natural treatment for bedbugs
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It truly is hard to sleep tight when the bed bugs bite, since these insidious creatures are very real, and very nasty. You'll have to be persistent to get rid of them.
Step 1: Know your enemy
Know your bed bugs. They’re flat, oval-shaped, wingless, brownish--but will swell and be a bit reddish after feeding--and grow to be about the size of an apple seed. They prefer human blood, but will feed on some animals--and can live for up to 18 months without feeding.
Though some people can have severe allergic reactions to bed bug bites, bed bugs are not known to carry any diseases.
Step 2: Spot the signs
Spot the signs. One is being bitten, usually in the night and in rows, but some people don’t wake up. Look for other clues--rusty spots on sheets or mattresses (from crushed bugs) or dark spots (from their droppings, eggs, and shed skins).
Many people get bed bugs from hotel rooms. When checking in, examine the headboard, mattress, box spring, closet, and luggage racks for signs of the bugs. If you see any, ask for another room--or check out.
Step 3: Look for bugs
With a flashlight, look for bugs in: the folds of mattresses, box springs, furniture, curtains; cracks in bed frames & headboards; under chairs, couches, beds; in dresser drawers; behind baseboards; under rugs & around carpet edges; crevices near doors & windows; behind loose wallpaper or wall hangings; in cracks in your plaster; & in electronics.
Never take discarded mattresses or furniture off the streets. This is one way bed bugs get into your home.
Step 4: Confirm your findings
Verify that you’ve found bed bugs by getting a pest control expert to visit your home, or sending a dead bug to a university lab, which will let you know if it is in fact a bed bug.
Step 5: Clean up
Clean up. The less clutter you have on your floor, under your bed, and throughout your home, the fewer hiding places for the bugs.
Step 6: Vacuum daily
Vacuum up dirt, bugs, and eggs. Vacuum your mattress, box spring, and furniture thoroughly every day until you’re sure the bugs are gone. After each vacuuming, remove the bag, wrap it carefully in plastic, and dispose of it immediately.
You can also use a steam cleaner, making sure that the temperature of the steam is over 120 degrees.
Step 7: Cover your mattress
Purchase a plastic or plastic and cloth encasement for your mattress. Cover the zipper with duct tape and leave the cover on for 18 months.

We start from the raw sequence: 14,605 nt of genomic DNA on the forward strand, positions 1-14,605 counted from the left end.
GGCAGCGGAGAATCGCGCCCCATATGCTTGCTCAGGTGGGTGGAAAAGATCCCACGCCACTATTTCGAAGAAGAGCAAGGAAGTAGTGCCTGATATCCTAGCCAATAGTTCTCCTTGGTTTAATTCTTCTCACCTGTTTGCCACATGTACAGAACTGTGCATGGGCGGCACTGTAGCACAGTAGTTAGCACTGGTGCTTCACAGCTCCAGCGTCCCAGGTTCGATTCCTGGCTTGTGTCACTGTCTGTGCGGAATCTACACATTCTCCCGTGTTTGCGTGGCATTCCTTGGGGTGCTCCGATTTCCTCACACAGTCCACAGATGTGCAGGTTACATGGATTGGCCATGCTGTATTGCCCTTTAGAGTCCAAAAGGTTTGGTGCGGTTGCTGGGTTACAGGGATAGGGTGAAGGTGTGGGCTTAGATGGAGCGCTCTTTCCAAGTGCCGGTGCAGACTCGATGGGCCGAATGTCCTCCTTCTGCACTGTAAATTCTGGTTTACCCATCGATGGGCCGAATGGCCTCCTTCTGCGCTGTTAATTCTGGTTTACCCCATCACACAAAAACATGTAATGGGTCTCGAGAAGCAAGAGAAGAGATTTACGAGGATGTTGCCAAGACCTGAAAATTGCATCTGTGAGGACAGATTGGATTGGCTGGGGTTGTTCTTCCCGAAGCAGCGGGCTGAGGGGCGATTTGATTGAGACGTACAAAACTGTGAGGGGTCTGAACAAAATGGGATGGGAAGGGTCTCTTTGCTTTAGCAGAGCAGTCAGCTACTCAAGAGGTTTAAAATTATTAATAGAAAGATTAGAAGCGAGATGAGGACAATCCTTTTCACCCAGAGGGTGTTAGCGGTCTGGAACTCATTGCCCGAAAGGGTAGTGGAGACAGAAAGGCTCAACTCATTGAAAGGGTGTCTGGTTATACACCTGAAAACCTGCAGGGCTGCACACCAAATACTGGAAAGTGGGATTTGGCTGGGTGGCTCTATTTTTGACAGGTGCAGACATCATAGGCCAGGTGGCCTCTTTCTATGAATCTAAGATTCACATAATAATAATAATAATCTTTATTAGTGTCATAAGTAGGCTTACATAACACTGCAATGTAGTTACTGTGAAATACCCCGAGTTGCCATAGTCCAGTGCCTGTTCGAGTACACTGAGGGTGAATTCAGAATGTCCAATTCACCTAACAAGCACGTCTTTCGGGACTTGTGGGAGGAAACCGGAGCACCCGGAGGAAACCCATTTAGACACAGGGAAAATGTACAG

Step 8: Clean clothes
Clean all clothes, linens, blankets, pillows, and drapes. You need either to have them dry cleaned or wash them in water that is at least 120 degrees and dry them on high heat (at least 140 degrees) for at least half an hour.
You can also place items in dark garbage bags and let them sit out in direct sunlight on hot days.
Step 9: Isolate your bed
Make your bed an island. Pull it away from walls, make sure none of the bedding drapes onto the floor, and place the legs of your bed in bowls of soapy water or boric acid. Placing sticky tape around the legs might also work.
Beware--using soapy water, boric acid, or sticky tape could damage your bed’s legs.
Step 10: Hire a pro
The most reliable way to get rid of bed bugs is to hire a pest control expert. He will find and destroy their hiding places, and, if he must, treat your home with insecticides. He should be willing to make return visits.
Make sure that your exterminator has experience with getting rid of bed bugs; otherwise, he could just make matters worse.
Step 11: Seal your home
Make sure that bed bugs can’t invade your home again by sealing all crevices, including cracks in paint and plaster and spaces where any pipes enter your home.
If you have bats or birds living in your attic or basement, you might be getting the bugs from them, so remove them and seal any entrances.
Step 12: Repeat
Bed bug eggs aren’t always killed, even with pesticides. They take four to 12 days to hatch, so be prepared to employ your bug-fighting methods and/or have the exterminator treat your house again. Have faith--with perseverance and patience, you can defeat these little suckers.
Did You Know?
Some sources say that travelers in medieval times took pigs to bed so the bugs would feast on the swine instead of them.